“If you wait until you have everybody’s buy-in before you propose a solution, nothing every happens,” she told Capitol Media Services.

The heart of SB 1269 would raise the base amount available to schools for each student they have, above and beyond inflation.

There also is the ability of schools to opt in to get additional aid beyond that. But in order to qualify, schools could not raise additional cash through bonds and override elections.

That’s designed to deal with what some contend is the unfair advantage that exists in some districts that have sufficient property wealth and voters willing to raise their own taxes.

Rickert told lawmakers the last override vote in his district failed when 93% of residents voted against it. And that goes to the fact that there just isn’t the value of property in rural areas.

“In order for me to get an override, I’d have to double my property tax,” he told lawmakers.

The flip side of that, Thomas said, is districts that want to opt in for the additional funding would first actually have to reduce their spending by eliminating any overrides. And that, he said, makes no sense.

“We should all feel comfortable about the ability to fund our schools and not put them in a situation where they have to lay off people to get to a new funding program,” Thomas said.

Udall, for her part, was unapologetic about revamping a system in which she said there are clear winners and losers.

Under the current system, she said, the smallest schools have the greatest per-pupil funding. Next, she said, are districts that have a sufficient property tax base for overrides who can tap local taxpayers for additional resources.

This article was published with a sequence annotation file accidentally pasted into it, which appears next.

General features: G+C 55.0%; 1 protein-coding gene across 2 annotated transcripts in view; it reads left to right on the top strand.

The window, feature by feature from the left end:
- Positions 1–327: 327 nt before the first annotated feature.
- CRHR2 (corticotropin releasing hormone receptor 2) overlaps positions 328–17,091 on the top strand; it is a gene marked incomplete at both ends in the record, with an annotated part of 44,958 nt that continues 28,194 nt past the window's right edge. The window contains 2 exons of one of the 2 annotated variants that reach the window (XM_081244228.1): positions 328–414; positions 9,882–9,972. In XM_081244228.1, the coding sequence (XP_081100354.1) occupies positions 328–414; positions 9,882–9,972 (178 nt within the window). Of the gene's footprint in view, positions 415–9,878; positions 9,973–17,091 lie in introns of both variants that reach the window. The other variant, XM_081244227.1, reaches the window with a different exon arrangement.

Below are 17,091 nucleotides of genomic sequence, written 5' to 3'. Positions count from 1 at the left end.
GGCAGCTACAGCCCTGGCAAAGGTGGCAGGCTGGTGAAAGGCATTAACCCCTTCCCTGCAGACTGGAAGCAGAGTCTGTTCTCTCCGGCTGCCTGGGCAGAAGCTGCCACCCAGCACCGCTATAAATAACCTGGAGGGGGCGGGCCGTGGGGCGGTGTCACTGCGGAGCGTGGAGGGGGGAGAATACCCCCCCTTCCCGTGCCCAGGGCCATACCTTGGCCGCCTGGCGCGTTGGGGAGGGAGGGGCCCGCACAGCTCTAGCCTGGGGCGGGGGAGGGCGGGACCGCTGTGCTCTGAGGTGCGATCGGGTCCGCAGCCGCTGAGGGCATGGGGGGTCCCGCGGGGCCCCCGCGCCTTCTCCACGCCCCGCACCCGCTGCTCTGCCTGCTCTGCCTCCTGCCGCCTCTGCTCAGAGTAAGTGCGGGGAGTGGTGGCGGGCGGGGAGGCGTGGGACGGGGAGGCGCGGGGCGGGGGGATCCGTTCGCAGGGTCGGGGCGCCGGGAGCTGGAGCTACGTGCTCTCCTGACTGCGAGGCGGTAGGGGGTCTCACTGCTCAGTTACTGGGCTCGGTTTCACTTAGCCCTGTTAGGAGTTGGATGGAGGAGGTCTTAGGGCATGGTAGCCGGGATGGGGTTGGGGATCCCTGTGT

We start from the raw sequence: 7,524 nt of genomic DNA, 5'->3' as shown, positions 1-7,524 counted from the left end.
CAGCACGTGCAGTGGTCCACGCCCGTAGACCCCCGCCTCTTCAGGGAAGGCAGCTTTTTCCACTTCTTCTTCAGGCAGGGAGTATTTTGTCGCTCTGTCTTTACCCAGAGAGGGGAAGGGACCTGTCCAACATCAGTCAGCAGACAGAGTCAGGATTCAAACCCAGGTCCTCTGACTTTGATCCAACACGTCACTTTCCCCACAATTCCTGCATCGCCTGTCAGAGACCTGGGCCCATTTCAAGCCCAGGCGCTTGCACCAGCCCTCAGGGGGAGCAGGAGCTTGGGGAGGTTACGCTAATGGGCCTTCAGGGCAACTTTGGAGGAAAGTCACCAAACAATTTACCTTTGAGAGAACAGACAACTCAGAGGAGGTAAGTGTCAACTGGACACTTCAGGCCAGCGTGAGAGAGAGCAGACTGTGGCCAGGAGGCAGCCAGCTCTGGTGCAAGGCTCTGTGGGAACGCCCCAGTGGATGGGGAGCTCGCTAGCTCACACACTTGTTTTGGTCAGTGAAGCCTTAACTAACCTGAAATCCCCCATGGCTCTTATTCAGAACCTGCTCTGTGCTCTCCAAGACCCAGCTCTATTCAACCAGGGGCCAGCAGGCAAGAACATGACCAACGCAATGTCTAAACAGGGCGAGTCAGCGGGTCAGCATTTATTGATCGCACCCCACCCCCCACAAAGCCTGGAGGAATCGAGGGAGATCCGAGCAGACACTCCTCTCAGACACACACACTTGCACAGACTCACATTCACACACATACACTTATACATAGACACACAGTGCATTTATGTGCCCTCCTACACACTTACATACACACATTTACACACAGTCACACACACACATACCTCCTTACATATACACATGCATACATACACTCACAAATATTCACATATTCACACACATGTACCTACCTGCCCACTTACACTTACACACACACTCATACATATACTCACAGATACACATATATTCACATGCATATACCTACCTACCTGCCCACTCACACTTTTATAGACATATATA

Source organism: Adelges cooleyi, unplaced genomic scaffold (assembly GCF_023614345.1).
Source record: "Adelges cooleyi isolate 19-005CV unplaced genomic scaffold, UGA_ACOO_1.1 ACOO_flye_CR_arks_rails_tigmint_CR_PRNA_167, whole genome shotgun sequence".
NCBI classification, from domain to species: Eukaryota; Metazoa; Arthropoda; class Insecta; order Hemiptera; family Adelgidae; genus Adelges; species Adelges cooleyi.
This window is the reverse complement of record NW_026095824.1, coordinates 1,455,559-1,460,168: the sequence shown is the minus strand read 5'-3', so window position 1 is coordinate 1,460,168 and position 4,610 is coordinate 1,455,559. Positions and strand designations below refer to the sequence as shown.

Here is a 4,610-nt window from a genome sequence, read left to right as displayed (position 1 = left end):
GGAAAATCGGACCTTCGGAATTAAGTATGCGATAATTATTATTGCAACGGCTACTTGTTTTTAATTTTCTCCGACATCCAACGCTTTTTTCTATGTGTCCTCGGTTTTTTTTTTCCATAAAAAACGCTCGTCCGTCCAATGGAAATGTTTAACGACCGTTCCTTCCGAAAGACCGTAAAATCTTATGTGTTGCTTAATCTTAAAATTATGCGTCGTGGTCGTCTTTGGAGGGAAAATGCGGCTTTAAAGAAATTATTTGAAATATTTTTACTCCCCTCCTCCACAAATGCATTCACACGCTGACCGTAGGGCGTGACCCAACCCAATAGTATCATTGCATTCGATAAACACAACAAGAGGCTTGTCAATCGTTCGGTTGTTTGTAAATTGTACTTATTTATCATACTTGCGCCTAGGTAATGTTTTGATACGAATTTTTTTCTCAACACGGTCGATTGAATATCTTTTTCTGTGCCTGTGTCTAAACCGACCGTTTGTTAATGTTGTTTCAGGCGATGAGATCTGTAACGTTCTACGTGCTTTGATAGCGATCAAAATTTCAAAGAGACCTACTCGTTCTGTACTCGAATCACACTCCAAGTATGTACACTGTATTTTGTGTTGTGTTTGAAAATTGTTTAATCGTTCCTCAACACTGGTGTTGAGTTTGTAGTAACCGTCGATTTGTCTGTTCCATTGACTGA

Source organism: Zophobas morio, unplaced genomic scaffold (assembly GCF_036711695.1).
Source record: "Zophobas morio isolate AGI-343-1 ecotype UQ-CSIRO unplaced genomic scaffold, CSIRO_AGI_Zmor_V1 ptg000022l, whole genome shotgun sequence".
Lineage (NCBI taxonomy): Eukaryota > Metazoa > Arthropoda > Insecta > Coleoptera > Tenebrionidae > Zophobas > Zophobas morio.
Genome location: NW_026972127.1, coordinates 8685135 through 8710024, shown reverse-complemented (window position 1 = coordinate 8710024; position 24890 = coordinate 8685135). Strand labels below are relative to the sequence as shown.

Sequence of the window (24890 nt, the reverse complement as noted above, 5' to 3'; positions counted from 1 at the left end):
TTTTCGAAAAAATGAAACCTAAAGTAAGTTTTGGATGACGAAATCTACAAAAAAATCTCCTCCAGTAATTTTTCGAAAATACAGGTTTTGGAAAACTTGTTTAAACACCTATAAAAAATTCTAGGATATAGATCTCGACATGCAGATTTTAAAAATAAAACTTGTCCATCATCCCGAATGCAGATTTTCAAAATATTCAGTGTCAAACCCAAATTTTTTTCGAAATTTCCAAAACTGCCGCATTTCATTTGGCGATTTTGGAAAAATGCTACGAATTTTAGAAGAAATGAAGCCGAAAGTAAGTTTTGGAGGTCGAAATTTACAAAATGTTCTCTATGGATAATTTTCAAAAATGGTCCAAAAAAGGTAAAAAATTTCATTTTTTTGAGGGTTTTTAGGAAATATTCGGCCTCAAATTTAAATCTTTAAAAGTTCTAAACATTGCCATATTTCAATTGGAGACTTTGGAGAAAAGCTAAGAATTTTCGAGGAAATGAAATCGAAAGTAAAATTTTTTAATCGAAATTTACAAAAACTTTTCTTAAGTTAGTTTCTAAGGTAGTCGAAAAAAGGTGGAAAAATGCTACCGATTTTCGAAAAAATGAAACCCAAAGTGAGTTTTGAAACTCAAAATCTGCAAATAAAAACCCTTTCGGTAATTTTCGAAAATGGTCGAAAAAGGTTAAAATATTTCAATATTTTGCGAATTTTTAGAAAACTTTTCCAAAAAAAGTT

Below that, she said, are charter schools. And at the bottom are districts that can’t get voters to pass a bond or override.

Matthew Simon, lobbyist for Great Leaders Strong Schools, said there are disparities, even among public schools.

For example, he told lawmakers, a student in the Phoenix Elementary School District is “worth” about $6,000 more than a student in Toltec Elementary School District.

And students in the Sunnyside Unified School District, Simon said, get about $5,500 less than those in the Phoenix Union High School District.

But Chuck Essigs, lobbyist for the Arizona Association of School Business Officials, said the trade-offs that this bill offers are less than clear.

For example, more than $47 million of the cash goes to something called “results-based funding,” money given to high-performing schools as measured by performance on standardized tests for reading and math.

Essigs said, though, those dollars are available solely for those programs. And he said it doesn’t replace the dollars available to schools in areas of low poverty where students need the extra help.

Also gone under the change would be the “teacher experience index,” where schools get extra money to help retain veteran educators. Thomas said that’s particularly critical in a time when many are leaving the field.

Udall, however, said there’s another side to all that.

“That means those same districts are going to have enough money to take the most experienced teachers again and again,” she said.

“And they take the most experienced teachers from surrounding districts because they have more money to pay them,” Udall continued. “And so it creates this self-perpetuating system where other districts never have access to those high-quality experienced teachers.”

While the measure was approved on a party-line vote, with only Republicans in support, several said they have questions they need answered before the bill goes to the full House.

“I need specific information on my districts,” said Rep. Gail Griffin, R-Hereford.